Surprisingly, research has shown that self-screening is just as accurate at detecting HPV as the normal clinician-collected test. So, you can rest assured it isn’t a risky option and you certainly won’t be doing your sexual health a disservice by electing this option.

In fact, this isn’t even a new form of testing. Self-screening has actually been around for a long time but access to it has been limited to people over 30 who had either never had a test before or were overdue. Thankfully these old restrictions are getting the boot so this under-utilised option can benefit the whole cervix-owning population. 

Should your results come back positive for any form of HPV, you’ll then be asked to book an appointment for a normal cervical screening test from your GP or a doctor you’re comfortable with to help you with any diagnosis. If you don’t feel comfortable with your current GP, the Get Papped website has a directory of over 450 recommended, tried and tested practitioners from all around Australia for you to try.

At the end of the day, it is your screening and we often forget that we are actually in control. If you stop feeling comfortable at any time or do not feel like the doctor is a good fit for you, then you can leave. This applies to both self-screenings and the traditional GP-led test. 

What is the test looking for?

Cervical screenings replaced the traditional pap smear, which was required every two years, back in 2017. These tests look to identify the human papillomavirus (HPV) which is a sexually transmitted infection that is symptomless and can go away by itself but can also cause serious illness.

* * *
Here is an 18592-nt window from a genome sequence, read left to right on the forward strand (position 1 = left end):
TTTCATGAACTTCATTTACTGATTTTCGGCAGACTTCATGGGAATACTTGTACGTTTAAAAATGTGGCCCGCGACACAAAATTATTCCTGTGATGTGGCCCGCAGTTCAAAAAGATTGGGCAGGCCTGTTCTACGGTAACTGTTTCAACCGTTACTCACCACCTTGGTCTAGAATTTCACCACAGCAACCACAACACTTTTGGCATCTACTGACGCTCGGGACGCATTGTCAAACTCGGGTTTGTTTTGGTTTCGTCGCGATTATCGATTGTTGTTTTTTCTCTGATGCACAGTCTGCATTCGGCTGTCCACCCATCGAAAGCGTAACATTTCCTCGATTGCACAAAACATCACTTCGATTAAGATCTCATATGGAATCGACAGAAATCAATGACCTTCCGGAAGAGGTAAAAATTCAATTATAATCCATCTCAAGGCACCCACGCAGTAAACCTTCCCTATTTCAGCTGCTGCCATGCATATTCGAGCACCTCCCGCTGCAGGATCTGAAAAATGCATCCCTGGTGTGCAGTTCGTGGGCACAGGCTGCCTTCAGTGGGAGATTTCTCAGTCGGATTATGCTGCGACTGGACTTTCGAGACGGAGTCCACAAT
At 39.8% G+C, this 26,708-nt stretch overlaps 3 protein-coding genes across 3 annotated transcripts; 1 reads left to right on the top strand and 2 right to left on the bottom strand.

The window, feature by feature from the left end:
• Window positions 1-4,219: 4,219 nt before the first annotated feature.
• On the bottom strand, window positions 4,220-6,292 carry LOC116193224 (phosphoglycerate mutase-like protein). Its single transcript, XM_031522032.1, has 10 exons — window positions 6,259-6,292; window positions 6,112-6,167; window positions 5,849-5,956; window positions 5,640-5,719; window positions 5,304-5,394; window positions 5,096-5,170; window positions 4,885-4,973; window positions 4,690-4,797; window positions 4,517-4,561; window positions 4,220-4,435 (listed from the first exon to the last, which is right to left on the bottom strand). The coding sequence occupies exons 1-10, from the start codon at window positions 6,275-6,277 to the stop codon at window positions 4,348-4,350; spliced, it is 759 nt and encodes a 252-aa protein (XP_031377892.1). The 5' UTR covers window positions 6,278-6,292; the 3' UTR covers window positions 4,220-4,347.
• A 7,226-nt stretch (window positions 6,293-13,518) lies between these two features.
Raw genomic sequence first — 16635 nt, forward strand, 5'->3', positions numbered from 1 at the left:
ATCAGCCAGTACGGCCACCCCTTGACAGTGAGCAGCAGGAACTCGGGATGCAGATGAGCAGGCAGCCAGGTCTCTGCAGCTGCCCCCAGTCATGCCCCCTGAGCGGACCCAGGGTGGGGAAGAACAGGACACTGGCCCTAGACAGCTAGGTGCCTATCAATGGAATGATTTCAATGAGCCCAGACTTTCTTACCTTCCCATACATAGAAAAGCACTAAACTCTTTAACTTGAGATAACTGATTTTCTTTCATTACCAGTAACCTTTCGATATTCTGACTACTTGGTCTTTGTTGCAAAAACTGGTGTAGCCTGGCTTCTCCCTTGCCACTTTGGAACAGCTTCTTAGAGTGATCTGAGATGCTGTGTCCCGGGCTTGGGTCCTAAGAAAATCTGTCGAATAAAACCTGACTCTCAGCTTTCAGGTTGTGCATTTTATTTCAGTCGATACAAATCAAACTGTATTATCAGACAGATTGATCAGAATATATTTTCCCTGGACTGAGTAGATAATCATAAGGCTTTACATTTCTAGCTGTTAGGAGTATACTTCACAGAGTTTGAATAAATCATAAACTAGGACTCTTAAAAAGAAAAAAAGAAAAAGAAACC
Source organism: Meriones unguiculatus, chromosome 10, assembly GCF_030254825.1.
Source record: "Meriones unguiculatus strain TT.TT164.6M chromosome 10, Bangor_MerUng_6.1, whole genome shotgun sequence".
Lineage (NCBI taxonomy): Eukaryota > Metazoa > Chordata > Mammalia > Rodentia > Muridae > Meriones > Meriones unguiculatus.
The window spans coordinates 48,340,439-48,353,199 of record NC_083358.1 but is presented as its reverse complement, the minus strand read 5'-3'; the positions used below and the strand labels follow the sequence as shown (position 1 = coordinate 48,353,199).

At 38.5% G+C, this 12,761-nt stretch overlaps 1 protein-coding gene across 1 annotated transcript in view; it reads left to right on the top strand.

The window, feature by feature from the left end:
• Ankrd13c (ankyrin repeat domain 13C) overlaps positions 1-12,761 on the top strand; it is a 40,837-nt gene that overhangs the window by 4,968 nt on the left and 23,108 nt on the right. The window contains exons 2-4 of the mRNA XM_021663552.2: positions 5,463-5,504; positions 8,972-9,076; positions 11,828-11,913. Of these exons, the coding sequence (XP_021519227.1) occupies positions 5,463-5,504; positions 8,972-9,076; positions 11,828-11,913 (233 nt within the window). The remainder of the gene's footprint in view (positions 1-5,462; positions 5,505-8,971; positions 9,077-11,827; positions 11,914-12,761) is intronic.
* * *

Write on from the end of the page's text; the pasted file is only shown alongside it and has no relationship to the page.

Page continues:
It’s responsible for almost all cervical cancer, 78 per cent of vaginal cancers, 90 per cent of anal cancers and 25 per cent of vulva cancers. It’s also not exclusive to cervix-owners by any means and also impacts men. 

The majority of the time, the human body will get rid of HPV on its own. But there are a few high-risk types of HPV that are classified as ‘persistent’ HPV and these lead to the growth of cancer cells. These high-risk types are why it is so important to get tested on time so treatment can begin. 

When should I get tested? 

It’s recommended that anyone with a cervix book their first screening at 25 years old with follow-up screenings every five years. It’s considered extremely rare for women younger than 25 to get HPV, particularly because the majority of women currently under this age were recipients of the HPV vaccine introduced back in 2007. 

However, you should tell your doctor as soon as possible if you think you are experiencing abnormal symptoms. These include unusual vaginal discharge, pain during or bleeding after intercourse, bleeding between periods, vaginal bleeding after menopause, or just generally longer and heavier cycles than usual. 

Once you are 74 years of age, and granted that your results are normal, you will no longer be required to be tested. If you’re opting for the traditional test, remember you can always ask to listen to music, for a smaller speculum, to pull your mask down for deep breathing, to be distracted by a nurse or even ask the doctor to talk you through what they are doing. Remember, you are in control!

Regardless of what testing form you choose, it’s absolutely vital that you book your regular screening on time. If you’re still feeling unsure, look into resources from organisations like the Cancer Council or Instagram pages like @getpapped to get all the information you need to feel comfortable and prepared. Whether it is your GP or you doing the test, remember your cervical health doesn’t have to be scary. 

For more on self-screening, try this.